The Western Jurisdiction represents the western United States, Guam, Saipan, and Alaska.
Quick to follow
“Like Moses we stand upon this rock at the Western Jurisdiction Conference 2008.” So said Bishop Edward W. Paup of the Denver Area, in his final Episcopal Address to the jurisdiction, on Thursday.
“‘Upon this rock’ is not about … our agenda … our power or our control,” he added, “but rather about how we are connected to God’s power and God’s control.”
Paup cited accomplishments by each conference, saying, to California-Nevada, “We give thanks to the 100 teams who have responded to Katrina relief”; as well as for four new churches – two Korean, two Euro-American; cross-cultural appointments; and councils for congregational and clergy development.
“These are the stories of our journeys over the past four years,” he said, adding, “but like Moses we not only look to the past, but are directed to look to the future.”
Bishop Paup’s leadership was recognized, the Episcopacy Committee saying, “We like to think that we are sending you forth as the Western Jurisdiction’s gift to the whole Church,” and Bishop Mary Ann Swenson of the Los Angeles Area adding, “He is being sent differently, sent into mission around the world, to one of the most difficult and challenging positions in the UMC,” and saying to him, “We love you … go forth and we are with you.”
The passage from Psalm 119 continues, in verse 60, “I was up at once, didn't drag my feet, was quick to follow your orders.” The passage could be said to describe volunteers in mission.
According to Cal-Nevada UMVIM Director Sue King, “The United Methodist Volunteers in Mission movement has expanded around the globe with the numbers of volunteers and projects increasing dramatically into its fourth decade of existence.”

“Mission Volunteers reports incredible growth in volunteers, from just under 20,000 in 1992 to more than 110,000 in 2006. UMVIM participation reached a new high of 135,000 volunteers in 2005, a figure clearly related to the rebuilding efforts following the deadly Hurricanes of Katrina, Rita, and Wilma in the Gulf Coast. Annual conferences which have had UMVIM coordinators in each of the last four years report that the numbers of volunteers in the Western Jurisdiction has been growing or holding steady,” she reported.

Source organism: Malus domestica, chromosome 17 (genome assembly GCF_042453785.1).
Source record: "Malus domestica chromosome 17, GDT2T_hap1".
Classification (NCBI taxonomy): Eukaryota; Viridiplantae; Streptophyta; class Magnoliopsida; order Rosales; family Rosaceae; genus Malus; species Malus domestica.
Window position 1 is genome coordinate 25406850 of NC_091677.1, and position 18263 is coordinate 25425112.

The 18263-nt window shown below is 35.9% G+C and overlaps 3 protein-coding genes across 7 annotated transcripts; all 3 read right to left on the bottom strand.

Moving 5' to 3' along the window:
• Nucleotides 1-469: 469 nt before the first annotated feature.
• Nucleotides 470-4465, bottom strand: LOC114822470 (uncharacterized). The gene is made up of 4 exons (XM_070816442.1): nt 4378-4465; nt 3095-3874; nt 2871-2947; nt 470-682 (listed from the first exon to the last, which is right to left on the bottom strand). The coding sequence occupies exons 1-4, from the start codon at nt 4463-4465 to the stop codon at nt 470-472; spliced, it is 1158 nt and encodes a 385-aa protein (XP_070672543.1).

“During our time of visioning, we affirmed that much of the vitality of the UMVIM ministry comes from the local church as ‘grass roots’ energy. We know that UMVIM missions can change lives, and change churches, and change communities. We want more missional leaders and disciple-making mission opportunities in each annual conference,” King said.
Bishops elected and assigned
Grant Hagiya of Cal-Pac was elected a Bishop of The United Methodist Church on the 16th ballot, and subsequently assigned to the Seattle Area. Elaine Stanovsky of the Pacific Northwest Annual Conference was elected on the 25th ballot and subsequently assigned to the Denver Area. Bishop Warner Brown has been assigned to the San Francisco Area from Denver, returning “home” to the California-Nevada Annual Conference from which he was nominated for the Episcopacy. (Read related story here.)
Other items of interest:
  • Cal-Nevada Annual Conference Treasurer Diane Knudsen was elected WJC Treasurer for the new quadrennium.
  • Episcopal assistants were recognized and given gifts of appreciation. Debbi Grundman, Executive Assistant to Bishop Shamana, was present and was recognized along with Jennifer McGrath, Administrative Assistant to Bishop Shamana, who was recognized in absentia.
  • It was reported that the jurisdiction gave 2.8 million dollars to The Advance.
  • $1948.12 was collected during Wednesday’s offering at the Memorial/Communion Service at First United Methodist Church, Portland. The money will go to the church’s hunger ministry.

(View photos of the conference here.)